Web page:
How to Cope with the Loss of a Parent: 9 Tips
The grieving process can be overwhelming and all-consuming. According to studies, losing a parent can put us at high risk for physical and mental complications. One of the most important things to remember is you shouldn’t expect to feel any particular way or that your healing process will follow a specific timeline.
“Helpful tactics to cope with the loss of a parent include creating a memorial that celebrates their life; reserving some time and space to allow raw emotions to show up; accepting that how our grief shows up is exactly what we need; directing our behavior toward happiness because our parents would want that for us; directing our attention towards positive memories.”
The following tips can help you cope as you experience the devastating loss of a parent.
1. Embrace your grief and emotions fully
Allow yourself to experience all of your emotions as they come up. Don’t try to suppress or ignore them. Instead, acknowledge what you’re feeling and let it out in whatever way feels right for you.
2. Understand that grief isn’t linear
Everyone’s grieving process is different, and there is no “right” way to do it. As a result, you may find yourself going back and forth between different stages of grief — denial, anger, bargaining, depression, and acceptance — multiple times before finding peace with parental loss.
3. Don’t give yourself a timeline for your grief
While you might be asking yourself how long does grief last, it’s important to know there’s no expiration date or set-in-stone timeline. Research shows that intense types of grief over the loss of a parent can last for 1 – 5 years, so don’t try to rush the process. Grief isn’t something a person can force.
4. Make self-care a priority
When learning how to deal with parental death, make sure you take care of yourself during this time. Self-care can be simple, small tasks that encourage you to prioritize your health — emotional and physical. Practice self-care acts by:
- Getting enough sleep
- Eating healthy meals regularly
- Exercising when possible (even if that just means taking short walks)
- Spending time outdoors if weather permits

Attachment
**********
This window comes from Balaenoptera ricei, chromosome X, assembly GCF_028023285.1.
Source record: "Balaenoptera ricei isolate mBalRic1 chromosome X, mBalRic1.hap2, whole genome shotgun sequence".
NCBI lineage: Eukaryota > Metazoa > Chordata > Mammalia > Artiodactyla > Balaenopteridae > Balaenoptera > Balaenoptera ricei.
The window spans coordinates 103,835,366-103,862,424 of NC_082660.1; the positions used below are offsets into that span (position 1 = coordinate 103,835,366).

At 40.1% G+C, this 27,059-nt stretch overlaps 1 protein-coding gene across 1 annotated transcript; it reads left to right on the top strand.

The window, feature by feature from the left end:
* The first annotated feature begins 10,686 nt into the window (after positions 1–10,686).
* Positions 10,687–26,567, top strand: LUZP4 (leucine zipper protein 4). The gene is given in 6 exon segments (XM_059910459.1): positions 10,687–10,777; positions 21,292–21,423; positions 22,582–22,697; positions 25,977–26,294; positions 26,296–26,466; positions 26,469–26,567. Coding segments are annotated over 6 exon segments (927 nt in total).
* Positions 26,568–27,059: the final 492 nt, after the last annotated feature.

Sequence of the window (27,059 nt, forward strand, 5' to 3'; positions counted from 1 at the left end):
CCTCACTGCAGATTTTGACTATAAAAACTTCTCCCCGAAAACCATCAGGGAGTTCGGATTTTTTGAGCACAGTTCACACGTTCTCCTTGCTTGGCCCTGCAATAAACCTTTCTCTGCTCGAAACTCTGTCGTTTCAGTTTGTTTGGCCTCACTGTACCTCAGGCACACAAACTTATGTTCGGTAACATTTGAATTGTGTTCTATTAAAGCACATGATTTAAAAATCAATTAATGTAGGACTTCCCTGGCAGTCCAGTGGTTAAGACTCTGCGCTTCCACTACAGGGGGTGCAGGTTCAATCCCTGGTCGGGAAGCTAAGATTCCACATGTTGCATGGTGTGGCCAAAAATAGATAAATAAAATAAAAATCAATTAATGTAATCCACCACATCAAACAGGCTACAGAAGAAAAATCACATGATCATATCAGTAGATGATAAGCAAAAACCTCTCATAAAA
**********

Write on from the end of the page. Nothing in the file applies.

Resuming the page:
- Doing activities that bring joy into your life (listening to music/watching movies)
- Connecting with friends and family members who understand what you’re going through
5. Do special things to honor and remember them
Find ways to honor the person’s memory. For example, you can make photo albums or scrapbooks with pictures from happy moments. Share or write letters expressing unconditional love & gratitude. Anything that helps keep their spirit alive can let you process and then release some of the pain and emotion you feel.
6. Talk about them
Talking about your intense feelings and the parent you lost helps you process your emotions better. Bottling things up inside can lead to depression over time. If talking directly about them makes you uncomfortable or feels too painful, you can simply talk about how their absence has impacted your life instead. Either in therapy, support group, or among close friends and family members, talking to people who understand what you’re going through at this moment can be tremendously beneficial.
7. Sit in your feelings
Acceptance doesn’t mean forgetting. It’s about learning how to deal with the death of a parent and not having their physical presence around any longer. Give yourself space and freedom from guilt, shame, or judgment while grieving the loss of a parent. Your feelings are natural and valid, even if they’re painful.
8. Have a support system on hand
Having a support group who genuinely understands what you’re going through helps immensely during tough times like these when you need support more than ever. These people could be close friends, family members, or colleagues at work/school/college — whoever understands your pain best should be part of your support system throughout your journey ahead.
9. Start grief therapy
Sometimes it can be challenging for people who haven’t experienced a similar loss to understand how excruciating grief can be. Unfortunately, this might make you too uncomfortable to reach out for help when you need it most.
If you don’t have a strong support system, online grief counseling can help, whether through group sessions or private. Treatment can give you the tools you need to move through complicated grief.